When I went to university, my anxiety really did step up a gear. After getting into Durham, I really struggled with imposter syndrome and feeling like I didn’t fit in, especially because I found socialising increasingly difficult to navigate. I didn’t join any societies for a few years as I felt too anxious, too incapable, and simply not good enough to be a part of them.
In my second year of university, I was diagnosed with bipolar disorder. Whilst this explained my turbulent moods, hypomanic episodes, and self-harming behaviours, it still felt like my severe anxiety didn’t have an answer. My now fiancée commented, whilst we were at university, that he thought I could be autistic, but I was so busy understanding my new bipolar diagnosis that I didn’t give it a second thought.
After struggling to hold down a job and finding a workplace I felt comfortable in, due to crippling anxiety, I started to read about autism and how it presents in adult females. I started to recognise things in myself that weren’t explained by bipolar, such as very strict routines that I get upset about if disturbed, only going to the same supermarkets, struggling with noise, smell and light overstimulation, difficulties socialising, and textural issues. Suddenly a lot of boxes were being ticked by a potential ASD diagnosis, so I spoke to my therapist about it.
My therapist was a huge driver behind me seeking an autism diagnosis, as, for the first time, someone outside of my close family also agreed that I likely have autism. I decided to take the plunge and seek an autism assessment. After only a short wait, I finally had my face-to-face appointment. Along with my self-report, my fiancée’s report and my mother’s report, my assessor told me that I do in fact have autism.
Relief and Revelation
When my assessor gave me the diagnosis and asked me how I feel about it, I said that I feel sad for my younger self, as I didn’t have anything to call this. However, so many things really have started to slot into place since my recent diagnosis and there is a huge sense of relief. My long-term childhood anxiety had an answer, as well as my recent difficulties as an adult. Suddenly, I feel like I have something that explains so much, from my childhood tantrums about going to a new restaurant, to refusing to go skiing with my family because I got anxious about the plane, the weather, the clothes and the socialising.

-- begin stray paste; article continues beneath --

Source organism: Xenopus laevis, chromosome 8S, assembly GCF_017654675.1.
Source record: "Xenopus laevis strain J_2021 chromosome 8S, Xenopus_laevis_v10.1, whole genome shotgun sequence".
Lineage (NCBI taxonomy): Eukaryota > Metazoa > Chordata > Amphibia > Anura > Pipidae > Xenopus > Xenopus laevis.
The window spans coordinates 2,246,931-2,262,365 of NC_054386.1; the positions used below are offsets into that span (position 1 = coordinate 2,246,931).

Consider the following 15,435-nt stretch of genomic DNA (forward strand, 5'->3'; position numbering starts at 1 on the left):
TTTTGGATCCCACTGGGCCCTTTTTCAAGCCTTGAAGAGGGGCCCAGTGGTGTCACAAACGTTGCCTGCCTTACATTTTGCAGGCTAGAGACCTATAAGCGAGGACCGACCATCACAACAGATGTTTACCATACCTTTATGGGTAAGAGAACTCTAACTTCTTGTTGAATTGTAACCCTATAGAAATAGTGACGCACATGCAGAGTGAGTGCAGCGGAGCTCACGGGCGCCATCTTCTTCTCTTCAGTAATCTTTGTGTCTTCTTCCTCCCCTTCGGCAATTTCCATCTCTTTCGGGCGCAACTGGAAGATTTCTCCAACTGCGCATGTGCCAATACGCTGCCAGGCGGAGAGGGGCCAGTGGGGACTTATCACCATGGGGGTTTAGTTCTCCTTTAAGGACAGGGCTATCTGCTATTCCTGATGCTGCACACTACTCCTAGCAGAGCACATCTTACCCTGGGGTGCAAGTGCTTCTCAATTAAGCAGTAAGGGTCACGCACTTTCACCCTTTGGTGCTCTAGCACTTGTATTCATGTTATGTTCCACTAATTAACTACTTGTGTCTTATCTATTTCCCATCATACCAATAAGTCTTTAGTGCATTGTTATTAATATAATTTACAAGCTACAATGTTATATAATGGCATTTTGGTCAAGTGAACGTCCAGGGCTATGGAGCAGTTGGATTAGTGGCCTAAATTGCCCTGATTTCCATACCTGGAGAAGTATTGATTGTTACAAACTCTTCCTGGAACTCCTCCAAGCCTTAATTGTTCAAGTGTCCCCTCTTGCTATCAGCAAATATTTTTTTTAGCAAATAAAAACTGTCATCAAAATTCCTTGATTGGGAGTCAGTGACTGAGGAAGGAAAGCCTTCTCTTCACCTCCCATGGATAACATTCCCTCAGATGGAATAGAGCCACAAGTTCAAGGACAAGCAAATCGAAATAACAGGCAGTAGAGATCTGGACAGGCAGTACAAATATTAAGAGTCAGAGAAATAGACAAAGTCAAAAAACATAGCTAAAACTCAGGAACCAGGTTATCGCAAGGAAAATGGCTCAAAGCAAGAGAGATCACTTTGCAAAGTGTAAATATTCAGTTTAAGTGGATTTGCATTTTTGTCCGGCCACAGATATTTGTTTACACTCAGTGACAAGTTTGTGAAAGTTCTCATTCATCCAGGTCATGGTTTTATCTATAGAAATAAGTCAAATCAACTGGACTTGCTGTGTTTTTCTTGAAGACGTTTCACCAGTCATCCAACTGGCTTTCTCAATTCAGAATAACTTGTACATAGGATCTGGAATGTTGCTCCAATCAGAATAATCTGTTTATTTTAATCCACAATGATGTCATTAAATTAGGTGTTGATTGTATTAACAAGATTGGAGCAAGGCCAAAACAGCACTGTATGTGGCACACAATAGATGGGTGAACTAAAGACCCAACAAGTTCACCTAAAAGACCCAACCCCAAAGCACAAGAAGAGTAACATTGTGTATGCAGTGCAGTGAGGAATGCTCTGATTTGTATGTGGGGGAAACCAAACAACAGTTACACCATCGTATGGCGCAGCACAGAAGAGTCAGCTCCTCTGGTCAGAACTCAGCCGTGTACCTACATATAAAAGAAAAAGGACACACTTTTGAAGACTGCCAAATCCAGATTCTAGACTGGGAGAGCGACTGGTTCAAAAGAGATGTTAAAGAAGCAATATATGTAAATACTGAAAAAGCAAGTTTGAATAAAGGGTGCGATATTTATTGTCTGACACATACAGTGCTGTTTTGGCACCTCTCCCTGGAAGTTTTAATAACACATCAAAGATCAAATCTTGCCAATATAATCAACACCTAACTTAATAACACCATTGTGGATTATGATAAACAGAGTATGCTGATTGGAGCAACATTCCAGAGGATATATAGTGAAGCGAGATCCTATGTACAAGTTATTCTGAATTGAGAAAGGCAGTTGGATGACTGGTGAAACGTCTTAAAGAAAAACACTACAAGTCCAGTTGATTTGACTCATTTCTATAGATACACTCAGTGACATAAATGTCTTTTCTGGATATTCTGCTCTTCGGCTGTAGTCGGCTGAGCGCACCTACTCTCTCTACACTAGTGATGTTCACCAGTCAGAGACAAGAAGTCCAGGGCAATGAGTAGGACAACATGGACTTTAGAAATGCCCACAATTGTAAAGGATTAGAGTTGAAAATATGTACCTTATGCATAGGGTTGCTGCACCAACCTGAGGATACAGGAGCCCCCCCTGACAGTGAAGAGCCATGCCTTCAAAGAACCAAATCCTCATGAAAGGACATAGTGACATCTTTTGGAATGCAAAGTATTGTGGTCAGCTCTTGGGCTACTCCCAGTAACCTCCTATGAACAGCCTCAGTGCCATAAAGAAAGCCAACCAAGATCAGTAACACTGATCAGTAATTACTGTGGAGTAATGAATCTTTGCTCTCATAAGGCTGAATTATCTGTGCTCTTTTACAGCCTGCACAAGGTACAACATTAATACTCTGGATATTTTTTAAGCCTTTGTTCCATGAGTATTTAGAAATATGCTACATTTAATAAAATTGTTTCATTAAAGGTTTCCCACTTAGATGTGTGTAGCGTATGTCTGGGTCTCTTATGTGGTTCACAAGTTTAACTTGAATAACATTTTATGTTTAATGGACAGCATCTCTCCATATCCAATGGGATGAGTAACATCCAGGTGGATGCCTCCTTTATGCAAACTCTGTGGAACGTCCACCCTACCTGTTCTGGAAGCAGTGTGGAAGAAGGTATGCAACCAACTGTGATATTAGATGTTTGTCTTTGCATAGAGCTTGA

What has been really wonderful for me since my diagnosis has been the ability to be more patient with myself. I’ve started to not force myself into situations that are too anxiety inducing. Or, if I do go into these situations, I have measures and boundaries in place to deal with them, such as taking a moment to myself outside if I feel overwhelmed, or packing my headphones just in case I feel I need a moment of solitude.
With this diagnosis, I can now approach my life in a much gentler way, taking the time to be patient and kinder to myself because some of these anxieties won’t be going away. But, if I take the time to understand myself and my autism, these things will feel a whole lot easier. This new journey is about self-love and acceptance, something which I’m still learning and do have some difficulty with, but my diagnosis provides a nice starting line.
You can read more of Cerys’ writing over at her blog: www.lifeascerys.blogspot.com/